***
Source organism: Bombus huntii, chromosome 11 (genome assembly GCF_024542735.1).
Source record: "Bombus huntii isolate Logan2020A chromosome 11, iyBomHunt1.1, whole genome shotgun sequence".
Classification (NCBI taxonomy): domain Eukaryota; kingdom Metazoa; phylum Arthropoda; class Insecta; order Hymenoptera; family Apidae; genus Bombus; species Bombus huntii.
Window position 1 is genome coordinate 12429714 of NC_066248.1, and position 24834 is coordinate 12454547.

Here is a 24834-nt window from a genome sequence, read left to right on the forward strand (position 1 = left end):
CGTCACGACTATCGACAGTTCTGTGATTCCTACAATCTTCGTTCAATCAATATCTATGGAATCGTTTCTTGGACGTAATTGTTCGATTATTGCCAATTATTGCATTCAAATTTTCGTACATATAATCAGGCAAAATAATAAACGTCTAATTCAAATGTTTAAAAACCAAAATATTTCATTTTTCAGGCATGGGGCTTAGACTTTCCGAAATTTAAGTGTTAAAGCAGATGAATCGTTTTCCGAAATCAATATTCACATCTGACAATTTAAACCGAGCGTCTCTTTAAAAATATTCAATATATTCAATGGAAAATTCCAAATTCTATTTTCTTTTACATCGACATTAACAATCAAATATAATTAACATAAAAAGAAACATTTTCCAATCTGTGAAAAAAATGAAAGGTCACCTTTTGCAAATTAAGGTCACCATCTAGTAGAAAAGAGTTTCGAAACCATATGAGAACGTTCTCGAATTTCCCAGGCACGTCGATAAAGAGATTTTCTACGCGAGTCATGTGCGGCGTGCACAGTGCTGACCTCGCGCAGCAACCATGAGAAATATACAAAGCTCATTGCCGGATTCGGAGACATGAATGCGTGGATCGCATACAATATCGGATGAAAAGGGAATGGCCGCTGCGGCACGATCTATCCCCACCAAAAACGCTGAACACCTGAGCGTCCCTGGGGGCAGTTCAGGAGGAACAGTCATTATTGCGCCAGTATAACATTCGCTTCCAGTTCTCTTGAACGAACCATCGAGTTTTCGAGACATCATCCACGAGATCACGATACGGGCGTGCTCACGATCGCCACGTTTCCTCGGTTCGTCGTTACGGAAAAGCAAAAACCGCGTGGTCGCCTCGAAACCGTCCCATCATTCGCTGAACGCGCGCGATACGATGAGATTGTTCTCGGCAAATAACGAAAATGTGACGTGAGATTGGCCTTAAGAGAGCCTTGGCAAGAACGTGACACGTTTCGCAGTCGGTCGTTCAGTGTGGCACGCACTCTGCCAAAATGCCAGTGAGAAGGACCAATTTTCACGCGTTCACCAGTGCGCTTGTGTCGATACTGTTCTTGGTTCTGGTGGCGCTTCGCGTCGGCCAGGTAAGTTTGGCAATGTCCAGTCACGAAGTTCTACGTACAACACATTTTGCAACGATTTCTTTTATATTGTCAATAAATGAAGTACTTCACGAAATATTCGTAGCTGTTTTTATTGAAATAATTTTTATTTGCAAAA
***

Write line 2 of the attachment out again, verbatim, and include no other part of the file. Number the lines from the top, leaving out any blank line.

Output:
Source record: "Bombus huntii isolate Logan2020A chromosome 11, iyBomHunt1.1, whole genome shotgun sequence".